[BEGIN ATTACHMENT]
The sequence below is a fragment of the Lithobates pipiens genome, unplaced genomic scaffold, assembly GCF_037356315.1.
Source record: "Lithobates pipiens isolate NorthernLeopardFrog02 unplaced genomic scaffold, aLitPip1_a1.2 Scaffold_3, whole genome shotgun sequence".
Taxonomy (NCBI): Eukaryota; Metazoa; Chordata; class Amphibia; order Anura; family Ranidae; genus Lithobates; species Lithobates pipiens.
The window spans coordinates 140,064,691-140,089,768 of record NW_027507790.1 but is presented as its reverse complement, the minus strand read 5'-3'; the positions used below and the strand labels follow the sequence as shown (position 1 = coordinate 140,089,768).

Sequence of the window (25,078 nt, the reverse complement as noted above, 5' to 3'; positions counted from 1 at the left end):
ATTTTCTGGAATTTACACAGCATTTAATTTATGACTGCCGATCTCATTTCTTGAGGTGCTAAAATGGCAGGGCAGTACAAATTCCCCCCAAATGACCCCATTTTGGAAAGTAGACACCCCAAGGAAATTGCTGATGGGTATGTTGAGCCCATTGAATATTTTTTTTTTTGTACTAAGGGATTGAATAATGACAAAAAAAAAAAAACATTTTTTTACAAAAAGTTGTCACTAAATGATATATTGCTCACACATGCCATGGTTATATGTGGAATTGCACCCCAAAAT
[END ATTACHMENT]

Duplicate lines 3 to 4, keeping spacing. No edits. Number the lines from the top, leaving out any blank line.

Taxonomy (NCBI): Eukaryota; Metazoa; Chordata; class Amphibia; order Anura; family Ranidae; genus Lithobates; species Lithobates pipiens.
The window spans coordinates 140,064,691-140,089,768 of record NW_027507790.1 but is presented as its reverse complement, the minus strand read 5'-3'; the positions used below and the strand labels follow the sequence as shown (position 1 = coordinate 140,089,768).